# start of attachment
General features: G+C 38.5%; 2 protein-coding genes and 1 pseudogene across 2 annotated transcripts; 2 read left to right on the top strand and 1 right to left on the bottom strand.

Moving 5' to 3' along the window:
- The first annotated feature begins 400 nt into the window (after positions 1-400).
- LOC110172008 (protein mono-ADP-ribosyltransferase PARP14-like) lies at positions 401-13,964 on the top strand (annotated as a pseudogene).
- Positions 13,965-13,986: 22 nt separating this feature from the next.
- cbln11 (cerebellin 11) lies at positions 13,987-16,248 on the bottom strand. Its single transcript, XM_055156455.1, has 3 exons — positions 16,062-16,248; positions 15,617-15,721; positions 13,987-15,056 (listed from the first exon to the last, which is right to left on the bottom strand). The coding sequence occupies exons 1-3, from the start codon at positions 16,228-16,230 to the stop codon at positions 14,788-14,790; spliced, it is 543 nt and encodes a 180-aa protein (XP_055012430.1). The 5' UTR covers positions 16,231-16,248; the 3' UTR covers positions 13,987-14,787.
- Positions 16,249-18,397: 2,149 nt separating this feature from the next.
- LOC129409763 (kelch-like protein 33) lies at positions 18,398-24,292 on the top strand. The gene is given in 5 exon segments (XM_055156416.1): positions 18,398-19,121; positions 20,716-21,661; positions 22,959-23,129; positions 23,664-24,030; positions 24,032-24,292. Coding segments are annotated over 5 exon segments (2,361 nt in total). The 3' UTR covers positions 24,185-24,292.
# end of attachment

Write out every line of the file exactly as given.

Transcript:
General features: G+C 38.5%; 2 protein-coding genes and 1 pseudogene across 2 annotated transcripts; 2 read left to right on the top strand and 1 right to left on the bottom strand.

Moving 5' to 3' along the window:
- The first annotated feature begins 400 nt into the window (after positions 1-400).
- LOC110172008 (protein mono-ADP-ribosyltransferase PARP14-like) lies at positions 401-13,964 on the top strand (annotated as a pseudogene).
- Positions 13,965-13,986: 22 nt separating this feature from the next.
- cbln11 (cerebellin 11) lies at positions 13,987-16,248 on the bottom strand. Its single transcript, XM_055156455.1, has 3 exons — positions 16,062-16,248; positions 15,617-15,721; positions 13,987-15,056 (listed from the first exon to the last, which is right to left on the bottom strand). The coding sequence occupies exons 1-3, from the start codon at positions 16,228-16,230 to the stop codon at positions 14,788-14,790; spliced, it is 543 nt and encodes a 180-aa protein (XP_055012430.1). The 5' UTR covers positions 16,231-16,248; the 3' UTR covers positions 13,987-14,787.
- Positions 16,249-18,397: 2,149 nt separating this feature from the next.
- LOC129409763 (kelch-like protein 33) lies at positions 18,398-24,292 on the top strand. The gene is given in 5 exon segments (XM_055156416.1): positions 18,398-19,121; positions 20,716-21,661; positions 22,959-23,129; positions 23,664-24,030; positions 24,032-24,292. Coding segments are annotated over 5 exon segments (2,361 nt in total). The 3' UTR covers positions 24,185-24,292.